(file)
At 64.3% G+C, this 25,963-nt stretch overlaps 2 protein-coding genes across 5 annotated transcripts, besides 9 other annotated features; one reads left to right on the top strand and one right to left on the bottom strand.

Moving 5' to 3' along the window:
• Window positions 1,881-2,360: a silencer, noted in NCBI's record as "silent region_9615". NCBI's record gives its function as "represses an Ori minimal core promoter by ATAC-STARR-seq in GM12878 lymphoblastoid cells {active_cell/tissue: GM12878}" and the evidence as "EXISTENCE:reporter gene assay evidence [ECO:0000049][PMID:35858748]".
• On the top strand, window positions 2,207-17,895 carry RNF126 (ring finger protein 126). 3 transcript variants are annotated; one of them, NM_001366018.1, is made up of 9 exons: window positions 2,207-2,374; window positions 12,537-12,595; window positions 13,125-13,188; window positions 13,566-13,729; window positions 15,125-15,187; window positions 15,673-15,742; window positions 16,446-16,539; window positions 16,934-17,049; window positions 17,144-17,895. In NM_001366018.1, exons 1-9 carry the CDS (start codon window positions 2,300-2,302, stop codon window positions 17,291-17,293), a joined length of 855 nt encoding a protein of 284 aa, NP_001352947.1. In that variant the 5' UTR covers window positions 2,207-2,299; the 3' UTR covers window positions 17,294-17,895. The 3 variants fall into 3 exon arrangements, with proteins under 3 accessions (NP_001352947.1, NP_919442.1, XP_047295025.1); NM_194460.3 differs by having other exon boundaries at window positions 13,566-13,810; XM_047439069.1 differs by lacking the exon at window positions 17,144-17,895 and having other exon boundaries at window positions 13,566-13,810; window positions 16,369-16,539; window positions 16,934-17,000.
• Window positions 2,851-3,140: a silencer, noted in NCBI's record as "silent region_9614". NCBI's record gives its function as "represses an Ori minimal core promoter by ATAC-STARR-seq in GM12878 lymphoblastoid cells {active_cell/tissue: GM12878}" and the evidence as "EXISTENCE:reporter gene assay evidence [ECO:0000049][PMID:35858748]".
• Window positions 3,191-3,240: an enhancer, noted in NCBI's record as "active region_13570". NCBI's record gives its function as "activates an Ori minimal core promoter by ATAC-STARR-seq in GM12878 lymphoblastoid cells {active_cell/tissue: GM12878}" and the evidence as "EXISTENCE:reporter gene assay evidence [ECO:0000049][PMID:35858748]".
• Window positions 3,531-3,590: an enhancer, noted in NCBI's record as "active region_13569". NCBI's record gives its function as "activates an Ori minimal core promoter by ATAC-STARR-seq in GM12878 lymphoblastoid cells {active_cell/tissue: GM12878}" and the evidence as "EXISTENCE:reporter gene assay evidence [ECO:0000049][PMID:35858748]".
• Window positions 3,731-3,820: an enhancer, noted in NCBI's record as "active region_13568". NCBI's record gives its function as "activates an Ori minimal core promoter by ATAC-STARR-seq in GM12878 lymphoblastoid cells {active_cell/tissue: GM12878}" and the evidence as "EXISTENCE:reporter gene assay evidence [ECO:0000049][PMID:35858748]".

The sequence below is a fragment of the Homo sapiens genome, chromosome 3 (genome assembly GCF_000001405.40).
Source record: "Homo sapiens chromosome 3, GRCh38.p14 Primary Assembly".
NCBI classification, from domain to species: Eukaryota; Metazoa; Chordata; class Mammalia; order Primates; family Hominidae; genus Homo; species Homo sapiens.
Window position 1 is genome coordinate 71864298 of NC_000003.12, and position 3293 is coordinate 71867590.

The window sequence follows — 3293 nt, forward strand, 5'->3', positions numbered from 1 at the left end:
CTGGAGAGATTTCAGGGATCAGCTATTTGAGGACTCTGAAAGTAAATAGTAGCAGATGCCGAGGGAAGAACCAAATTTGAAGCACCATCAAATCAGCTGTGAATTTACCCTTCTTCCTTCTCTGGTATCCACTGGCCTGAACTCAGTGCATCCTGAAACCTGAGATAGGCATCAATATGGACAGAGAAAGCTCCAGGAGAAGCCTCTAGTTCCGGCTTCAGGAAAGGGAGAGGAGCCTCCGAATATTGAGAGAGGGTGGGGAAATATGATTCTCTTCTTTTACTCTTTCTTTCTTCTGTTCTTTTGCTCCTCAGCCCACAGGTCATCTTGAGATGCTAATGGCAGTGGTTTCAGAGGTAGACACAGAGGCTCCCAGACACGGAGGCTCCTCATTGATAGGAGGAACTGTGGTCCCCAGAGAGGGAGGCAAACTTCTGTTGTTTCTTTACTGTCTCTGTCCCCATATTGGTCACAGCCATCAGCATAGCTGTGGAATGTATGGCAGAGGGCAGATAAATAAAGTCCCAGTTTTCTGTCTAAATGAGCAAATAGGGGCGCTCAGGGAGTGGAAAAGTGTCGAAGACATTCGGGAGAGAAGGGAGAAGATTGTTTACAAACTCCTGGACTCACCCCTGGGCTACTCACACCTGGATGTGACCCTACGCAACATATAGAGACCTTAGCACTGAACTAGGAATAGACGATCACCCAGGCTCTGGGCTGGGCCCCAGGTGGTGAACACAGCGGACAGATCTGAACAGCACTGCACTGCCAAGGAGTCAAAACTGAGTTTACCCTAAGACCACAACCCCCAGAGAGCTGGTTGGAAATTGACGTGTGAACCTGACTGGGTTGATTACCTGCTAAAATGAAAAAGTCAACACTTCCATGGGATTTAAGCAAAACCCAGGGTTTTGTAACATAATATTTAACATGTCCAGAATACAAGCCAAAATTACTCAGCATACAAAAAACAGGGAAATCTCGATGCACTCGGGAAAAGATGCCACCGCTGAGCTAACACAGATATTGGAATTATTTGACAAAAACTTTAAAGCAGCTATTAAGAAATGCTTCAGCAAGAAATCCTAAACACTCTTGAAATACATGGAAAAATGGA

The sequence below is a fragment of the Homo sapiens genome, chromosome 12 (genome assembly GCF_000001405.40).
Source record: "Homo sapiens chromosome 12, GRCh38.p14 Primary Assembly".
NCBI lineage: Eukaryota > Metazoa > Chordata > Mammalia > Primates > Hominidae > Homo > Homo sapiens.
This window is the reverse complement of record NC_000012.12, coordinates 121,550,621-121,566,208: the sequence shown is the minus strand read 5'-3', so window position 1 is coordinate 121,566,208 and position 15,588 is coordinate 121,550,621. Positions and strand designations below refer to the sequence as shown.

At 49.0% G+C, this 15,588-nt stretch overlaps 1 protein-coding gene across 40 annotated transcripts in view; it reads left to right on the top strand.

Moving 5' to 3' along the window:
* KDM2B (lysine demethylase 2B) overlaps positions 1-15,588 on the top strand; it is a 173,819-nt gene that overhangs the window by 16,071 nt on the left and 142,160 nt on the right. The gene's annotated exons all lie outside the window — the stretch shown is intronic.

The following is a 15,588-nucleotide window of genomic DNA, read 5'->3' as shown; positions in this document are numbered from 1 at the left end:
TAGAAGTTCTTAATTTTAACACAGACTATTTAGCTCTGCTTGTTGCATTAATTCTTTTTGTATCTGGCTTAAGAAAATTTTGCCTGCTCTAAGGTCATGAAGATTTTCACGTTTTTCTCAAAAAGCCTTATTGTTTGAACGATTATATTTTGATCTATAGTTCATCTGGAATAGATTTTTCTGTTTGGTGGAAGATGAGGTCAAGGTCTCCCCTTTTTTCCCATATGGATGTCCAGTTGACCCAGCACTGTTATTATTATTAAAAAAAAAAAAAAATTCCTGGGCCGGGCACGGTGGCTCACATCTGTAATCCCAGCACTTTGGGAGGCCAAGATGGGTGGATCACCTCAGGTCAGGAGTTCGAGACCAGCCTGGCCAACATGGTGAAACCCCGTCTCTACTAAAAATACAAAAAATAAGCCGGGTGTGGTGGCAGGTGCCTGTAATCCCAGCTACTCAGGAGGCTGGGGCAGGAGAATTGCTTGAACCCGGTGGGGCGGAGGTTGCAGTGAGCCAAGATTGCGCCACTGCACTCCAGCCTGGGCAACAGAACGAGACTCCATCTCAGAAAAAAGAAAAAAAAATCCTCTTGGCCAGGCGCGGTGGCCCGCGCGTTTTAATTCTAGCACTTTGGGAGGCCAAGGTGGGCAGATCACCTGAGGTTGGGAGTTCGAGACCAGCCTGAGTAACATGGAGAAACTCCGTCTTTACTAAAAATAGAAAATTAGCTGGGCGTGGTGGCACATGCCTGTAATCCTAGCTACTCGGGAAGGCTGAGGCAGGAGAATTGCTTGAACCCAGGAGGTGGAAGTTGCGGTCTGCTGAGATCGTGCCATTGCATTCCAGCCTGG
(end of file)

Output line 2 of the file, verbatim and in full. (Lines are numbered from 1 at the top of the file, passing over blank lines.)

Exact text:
Moving 5' to 3' along the window: